What are your fees?
- My current fees are £70 - £105 per session (including the assessment session) for individuals and £90 per session for couples. Payment is accepted by cash at the end of each session or via bank transfer or PayPal before each session. Unfortunately I do not have the facilities to accept debit or credit card payments.
Where are you located?
- I see clients for face-to-face sessions in my practice in Central London (Victoria).
- My practice is centrally located in Victoria, SW1 and is very convenient for public transport. Victoria and Pimlico Underground Stations are less than a 10 minute walk; taxis and buses are plentiful and the area is well supplied with parking meters. It is not within the congestion charging zone.
- I am also conveniently located for those living and working in areas such as the West End, the City, Holborn, Chelsea, Battersea, Clapham and Westminster.
- My Central London location means that clients are able to attend therapy on their way to work, in their lunch hours, in the evenings or at any time in between (subject to availability).
- I am also available to see clients via Skype for online video sessions.
- Psychotherapy sessions are 50 minutes long and are regular weekly appointments.
- Appointments are weekly in order to give some momentum to the therapeutic process and to offer a sense of continuity and security whilst working on emotional difficulties.
What happens in sessions?
- The normal format of a session is a conversation in which you are free to speak about whatever you wish in complete confidence in a safe, non-judgemental, unbiased, constructive setting.
- I respond in a way which then leads us to explore more fully and deeply the issues you wish to focus on and look for patterns, insights and perspectives which may not have occurred to you when thinking about these things by yourself. I will help you to make more sense of your life.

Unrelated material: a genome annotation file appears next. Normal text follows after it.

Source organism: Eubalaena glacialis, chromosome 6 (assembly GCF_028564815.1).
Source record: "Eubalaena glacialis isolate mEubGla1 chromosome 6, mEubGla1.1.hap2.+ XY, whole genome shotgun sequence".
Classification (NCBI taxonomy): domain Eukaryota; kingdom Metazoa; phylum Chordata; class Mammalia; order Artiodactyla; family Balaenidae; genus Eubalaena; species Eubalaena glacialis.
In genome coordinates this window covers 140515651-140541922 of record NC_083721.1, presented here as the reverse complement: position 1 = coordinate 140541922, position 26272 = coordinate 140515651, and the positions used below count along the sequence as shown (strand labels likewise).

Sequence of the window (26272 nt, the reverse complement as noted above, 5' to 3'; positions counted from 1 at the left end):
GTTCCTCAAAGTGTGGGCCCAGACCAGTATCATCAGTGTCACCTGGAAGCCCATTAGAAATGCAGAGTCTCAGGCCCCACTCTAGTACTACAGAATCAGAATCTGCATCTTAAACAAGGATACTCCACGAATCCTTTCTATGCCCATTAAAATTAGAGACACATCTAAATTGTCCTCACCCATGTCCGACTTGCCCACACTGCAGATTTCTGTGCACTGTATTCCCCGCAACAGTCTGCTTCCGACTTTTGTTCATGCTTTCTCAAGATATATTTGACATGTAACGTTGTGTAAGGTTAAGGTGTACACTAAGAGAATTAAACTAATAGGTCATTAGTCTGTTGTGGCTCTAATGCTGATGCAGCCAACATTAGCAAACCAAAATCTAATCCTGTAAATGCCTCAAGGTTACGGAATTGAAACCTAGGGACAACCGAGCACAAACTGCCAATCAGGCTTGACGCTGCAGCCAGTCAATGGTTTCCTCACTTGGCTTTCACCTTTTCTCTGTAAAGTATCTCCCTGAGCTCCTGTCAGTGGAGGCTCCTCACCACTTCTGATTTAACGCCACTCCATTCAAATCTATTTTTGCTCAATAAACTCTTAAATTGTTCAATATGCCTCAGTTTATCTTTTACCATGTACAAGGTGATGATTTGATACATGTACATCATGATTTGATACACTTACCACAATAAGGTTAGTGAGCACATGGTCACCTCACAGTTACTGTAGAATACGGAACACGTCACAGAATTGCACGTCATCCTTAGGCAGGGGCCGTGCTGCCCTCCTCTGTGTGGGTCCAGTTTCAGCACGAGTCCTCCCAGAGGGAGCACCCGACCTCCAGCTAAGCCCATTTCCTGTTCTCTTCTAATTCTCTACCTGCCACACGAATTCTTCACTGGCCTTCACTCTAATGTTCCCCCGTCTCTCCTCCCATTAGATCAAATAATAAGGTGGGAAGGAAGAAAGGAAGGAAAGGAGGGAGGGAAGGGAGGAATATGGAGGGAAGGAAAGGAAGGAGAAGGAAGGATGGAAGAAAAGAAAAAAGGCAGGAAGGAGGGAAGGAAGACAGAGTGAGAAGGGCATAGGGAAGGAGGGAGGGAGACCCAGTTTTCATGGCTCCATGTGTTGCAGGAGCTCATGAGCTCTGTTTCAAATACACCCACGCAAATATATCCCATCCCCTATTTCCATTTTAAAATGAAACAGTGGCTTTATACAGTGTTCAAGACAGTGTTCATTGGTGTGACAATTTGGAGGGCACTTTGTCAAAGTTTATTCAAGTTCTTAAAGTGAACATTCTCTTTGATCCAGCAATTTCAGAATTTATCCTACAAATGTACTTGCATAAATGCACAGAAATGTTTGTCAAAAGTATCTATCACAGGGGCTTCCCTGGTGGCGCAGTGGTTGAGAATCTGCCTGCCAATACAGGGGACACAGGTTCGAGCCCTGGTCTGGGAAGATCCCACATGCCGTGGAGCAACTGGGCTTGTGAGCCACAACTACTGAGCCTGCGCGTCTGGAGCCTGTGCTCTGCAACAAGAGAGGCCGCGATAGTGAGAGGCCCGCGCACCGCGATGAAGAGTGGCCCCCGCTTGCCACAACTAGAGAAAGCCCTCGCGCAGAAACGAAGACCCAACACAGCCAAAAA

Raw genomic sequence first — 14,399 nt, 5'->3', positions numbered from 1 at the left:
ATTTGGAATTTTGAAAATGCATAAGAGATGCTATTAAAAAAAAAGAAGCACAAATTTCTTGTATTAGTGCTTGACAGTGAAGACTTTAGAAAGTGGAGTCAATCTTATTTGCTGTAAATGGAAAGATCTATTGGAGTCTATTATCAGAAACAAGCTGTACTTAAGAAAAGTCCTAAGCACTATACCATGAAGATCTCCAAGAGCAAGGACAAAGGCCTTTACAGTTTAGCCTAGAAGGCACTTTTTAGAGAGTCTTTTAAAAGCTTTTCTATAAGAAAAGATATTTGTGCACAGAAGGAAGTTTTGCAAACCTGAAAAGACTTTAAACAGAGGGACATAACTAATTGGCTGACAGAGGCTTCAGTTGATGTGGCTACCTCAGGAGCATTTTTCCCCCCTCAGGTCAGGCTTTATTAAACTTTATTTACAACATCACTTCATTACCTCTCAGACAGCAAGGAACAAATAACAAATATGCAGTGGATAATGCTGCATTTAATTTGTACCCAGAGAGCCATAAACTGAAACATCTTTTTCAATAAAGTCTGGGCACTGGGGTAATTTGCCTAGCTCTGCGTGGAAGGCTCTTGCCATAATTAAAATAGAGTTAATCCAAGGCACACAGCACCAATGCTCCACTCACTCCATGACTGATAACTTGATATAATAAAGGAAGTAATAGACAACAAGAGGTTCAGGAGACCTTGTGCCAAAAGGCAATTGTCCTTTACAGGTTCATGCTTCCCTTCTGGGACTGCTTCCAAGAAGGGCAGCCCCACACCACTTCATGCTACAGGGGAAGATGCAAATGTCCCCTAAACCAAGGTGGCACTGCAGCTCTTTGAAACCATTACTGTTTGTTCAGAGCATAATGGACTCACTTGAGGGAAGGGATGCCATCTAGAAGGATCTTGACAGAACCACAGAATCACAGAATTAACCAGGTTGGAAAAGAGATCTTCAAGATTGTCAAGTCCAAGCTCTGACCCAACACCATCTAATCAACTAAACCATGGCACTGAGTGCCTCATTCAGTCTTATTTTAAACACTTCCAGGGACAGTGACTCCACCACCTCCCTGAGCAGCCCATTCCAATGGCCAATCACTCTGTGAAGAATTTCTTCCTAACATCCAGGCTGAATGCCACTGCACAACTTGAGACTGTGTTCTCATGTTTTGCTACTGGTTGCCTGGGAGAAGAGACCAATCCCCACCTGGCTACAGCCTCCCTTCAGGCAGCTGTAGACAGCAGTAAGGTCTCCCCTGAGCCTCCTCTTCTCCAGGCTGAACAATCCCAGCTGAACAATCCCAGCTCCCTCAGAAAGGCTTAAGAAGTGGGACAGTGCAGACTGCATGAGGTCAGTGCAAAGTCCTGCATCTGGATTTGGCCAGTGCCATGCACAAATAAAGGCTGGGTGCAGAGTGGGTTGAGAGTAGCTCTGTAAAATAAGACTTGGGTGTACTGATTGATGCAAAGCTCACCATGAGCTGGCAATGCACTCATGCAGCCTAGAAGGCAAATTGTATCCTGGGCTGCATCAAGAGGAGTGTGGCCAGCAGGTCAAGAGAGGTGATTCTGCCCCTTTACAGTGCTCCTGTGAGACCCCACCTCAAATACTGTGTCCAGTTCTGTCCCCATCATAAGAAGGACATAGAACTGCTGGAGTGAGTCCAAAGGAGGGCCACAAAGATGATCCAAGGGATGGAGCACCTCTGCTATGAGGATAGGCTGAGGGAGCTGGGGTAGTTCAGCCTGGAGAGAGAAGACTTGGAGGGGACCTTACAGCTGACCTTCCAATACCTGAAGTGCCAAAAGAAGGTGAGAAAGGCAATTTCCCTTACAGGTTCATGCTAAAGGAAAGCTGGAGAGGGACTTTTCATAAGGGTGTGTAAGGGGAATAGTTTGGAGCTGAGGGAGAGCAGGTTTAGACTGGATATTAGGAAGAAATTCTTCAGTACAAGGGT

- We will work at a pace and depth which you dictate, but I will always encourage you to move forward and expand your 'comfort zones' when this is appropriate. Together we will seek to discover your hidden strengths. However I will also bring your attention to any areas which I feel you may be avoiding and we can explore these together when you feel ready
- My aim is to help you to let go of old, outmoded, unhelpful coping strategies which may be holding you back and are no longer relevant. In their place we will construct better tools and knowledge for moving forward and which are suitable for the authentic you in the here and now.
- I may at times set you some 'homework' or suggest that you experiment with new behaviours or keep a track of your thoughts or feelings between our sessions. Whether you wish to do this is up to you however.
- Much will depend on the issues you bring, the goals we set and the way we work together.
- Ultimately, as you take more control of your life, we will work to ensure that you have the tools and strategies to prevent reoccurence of your previous problems.
How long will therapy last?
- Many clients naturally ask the question "How long will therapy last?". Therapy can last from a few months to several years.